A Science Fiction Submarine Extraordinaire

Voyage to the Bottom of the Sea is an American science fiction television series based on the 1961 film of the same name. Both were created by Irwin Allen, which enabled the movie’s sets, costumes, props, special effects models, and sometimes footage, to be used in the production of the television series. Voyage to the Bottom of the Sea was the first of Irwin Allen’s four science fiction television series, and the longest-running. The show’s theme was underwater adventure.

Voyage was broadcast on ABC from September 14, 1964, to March 31, 1968, and was the decade’s longest-running American science fiction television series with continuing characters. The 110 episodes produced included 32 shot in black-and-white (1964–1965), and 78 filmed in color (1965–1968). The first two seasons took place in the then-future of the 1970s. The final two seasons took place in the 1980s. The show starred Richard Basehart and David Hedison.

The pilot episode “Eleven Days to Zero” was filmed in color but shown in black-and-white. It introduces the audience to the futuristic nuclear submarine S.S.R.N. Seaview and the lead members of her crew, including the designer and builder of the submarine Admiral Harriman Nelson (Richard Basehart), and Commander Lee Crane (David Hedison), who becomes the Seaview’s captain after the murder of her original commanding officer. The submarine is based at the Nelson Institute of Marine Research in Santa Barbara, California, and is often moored some 500 feet beneath the facility in a secret underground submarine pen carved out of solid rock. The Seaview is officially for undersea marine research and visits many exotic locations in the Seven Seas, but its secret mission is to defend the planet from all world and extraterrestrial threats in the then-future of the 1970s.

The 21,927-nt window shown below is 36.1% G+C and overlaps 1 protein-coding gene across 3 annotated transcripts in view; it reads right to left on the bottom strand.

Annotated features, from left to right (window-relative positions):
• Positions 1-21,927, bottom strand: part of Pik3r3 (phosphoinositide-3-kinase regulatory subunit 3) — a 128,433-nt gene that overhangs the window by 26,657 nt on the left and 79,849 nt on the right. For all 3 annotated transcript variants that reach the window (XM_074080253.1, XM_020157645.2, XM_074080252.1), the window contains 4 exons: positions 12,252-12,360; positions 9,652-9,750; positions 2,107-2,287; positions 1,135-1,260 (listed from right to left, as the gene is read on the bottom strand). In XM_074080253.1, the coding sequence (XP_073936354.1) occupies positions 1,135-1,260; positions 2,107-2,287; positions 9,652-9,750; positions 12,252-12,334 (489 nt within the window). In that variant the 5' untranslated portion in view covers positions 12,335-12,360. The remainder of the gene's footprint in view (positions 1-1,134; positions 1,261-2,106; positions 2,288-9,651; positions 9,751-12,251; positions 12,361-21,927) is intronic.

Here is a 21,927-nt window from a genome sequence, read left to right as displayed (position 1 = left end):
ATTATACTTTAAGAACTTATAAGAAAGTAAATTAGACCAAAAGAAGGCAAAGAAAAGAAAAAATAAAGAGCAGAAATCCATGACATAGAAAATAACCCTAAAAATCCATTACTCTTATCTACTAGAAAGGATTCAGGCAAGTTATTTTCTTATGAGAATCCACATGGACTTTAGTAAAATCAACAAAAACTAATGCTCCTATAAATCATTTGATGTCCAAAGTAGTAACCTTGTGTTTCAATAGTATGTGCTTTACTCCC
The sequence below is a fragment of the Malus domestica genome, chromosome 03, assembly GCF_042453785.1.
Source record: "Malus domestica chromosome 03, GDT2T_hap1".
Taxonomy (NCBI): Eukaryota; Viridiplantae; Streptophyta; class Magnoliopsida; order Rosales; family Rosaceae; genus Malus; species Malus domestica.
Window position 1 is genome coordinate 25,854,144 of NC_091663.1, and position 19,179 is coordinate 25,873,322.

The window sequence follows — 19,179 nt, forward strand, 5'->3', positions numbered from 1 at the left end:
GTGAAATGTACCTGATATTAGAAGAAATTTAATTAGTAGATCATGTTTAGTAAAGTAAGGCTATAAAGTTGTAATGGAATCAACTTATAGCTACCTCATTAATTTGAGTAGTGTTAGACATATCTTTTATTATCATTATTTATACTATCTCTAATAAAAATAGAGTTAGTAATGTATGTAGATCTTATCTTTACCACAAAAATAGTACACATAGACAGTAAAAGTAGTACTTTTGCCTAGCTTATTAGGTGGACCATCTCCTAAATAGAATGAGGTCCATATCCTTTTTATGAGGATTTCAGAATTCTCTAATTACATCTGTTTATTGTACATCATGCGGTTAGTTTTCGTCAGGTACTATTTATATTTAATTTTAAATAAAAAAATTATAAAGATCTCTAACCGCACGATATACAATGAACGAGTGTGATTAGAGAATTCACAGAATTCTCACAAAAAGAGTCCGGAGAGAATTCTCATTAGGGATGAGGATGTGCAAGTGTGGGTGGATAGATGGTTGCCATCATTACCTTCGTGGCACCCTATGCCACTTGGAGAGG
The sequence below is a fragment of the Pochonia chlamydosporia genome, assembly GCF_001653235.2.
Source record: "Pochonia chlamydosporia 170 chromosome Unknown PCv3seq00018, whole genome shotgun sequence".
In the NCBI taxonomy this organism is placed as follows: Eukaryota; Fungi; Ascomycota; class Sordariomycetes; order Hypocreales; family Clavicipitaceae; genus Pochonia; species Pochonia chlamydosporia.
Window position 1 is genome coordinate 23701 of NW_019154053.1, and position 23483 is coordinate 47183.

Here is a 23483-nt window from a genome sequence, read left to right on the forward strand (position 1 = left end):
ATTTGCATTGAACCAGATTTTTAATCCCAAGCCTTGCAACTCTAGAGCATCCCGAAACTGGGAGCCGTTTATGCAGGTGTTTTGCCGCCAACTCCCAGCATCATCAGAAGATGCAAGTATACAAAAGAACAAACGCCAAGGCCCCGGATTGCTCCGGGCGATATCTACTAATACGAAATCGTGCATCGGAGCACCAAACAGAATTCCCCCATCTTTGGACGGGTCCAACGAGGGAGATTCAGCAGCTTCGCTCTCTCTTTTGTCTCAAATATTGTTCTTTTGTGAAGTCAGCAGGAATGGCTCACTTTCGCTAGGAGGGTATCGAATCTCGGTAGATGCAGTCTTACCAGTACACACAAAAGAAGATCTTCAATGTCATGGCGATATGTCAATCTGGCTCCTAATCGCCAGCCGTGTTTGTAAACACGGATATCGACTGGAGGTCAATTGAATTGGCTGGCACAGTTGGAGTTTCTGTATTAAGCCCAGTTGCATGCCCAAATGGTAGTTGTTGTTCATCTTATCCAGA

Seaview’s hull was designed to withstand a depth of 3600 feet (1 km), and in one episode survived a depth excursion approaching 5000 feet (1.5 km). The transparent-hull “window-section” bow of Seaview was not rounded like a traditional submarine but was faired into a pair of manta winglike, stationary bow planes (in addition to her more conventional sail planes). This was added after the original B 29 -like front with twelve pairs of windows on two levels was modified for “Freudian anatomically analogous issues.” In exterior shots, Seaview’s bow had eight windows in the film and the first season of the television series, and four windows in seasons two through four of the series. The interior shots always showed only four windows although it did indeed imply two levels in the feature’s scene with the giant octopus attack. Also in seasons two through four of the TV version, a pair of sliding metal “crash doors” shut across the face of the bow’s observation deck to protect the four-window transparent surface in emergencies. In Theodore Sturgeon’s novelization of the film, the windows are described as “… oversized hull plates which happen to be transparent.” “They are incredibly strong because they are made of “X-tempered herculite”, a top secret process developed by Nelson. To avoid a claustrophobic feeling during viewing of the 1961 feature film, Seaview’s interior was considerably more spacious and comfortable than any real military submarine. This was further enlarged when the Flying Sub was added to the miniatures with an even more open set for the control room interior.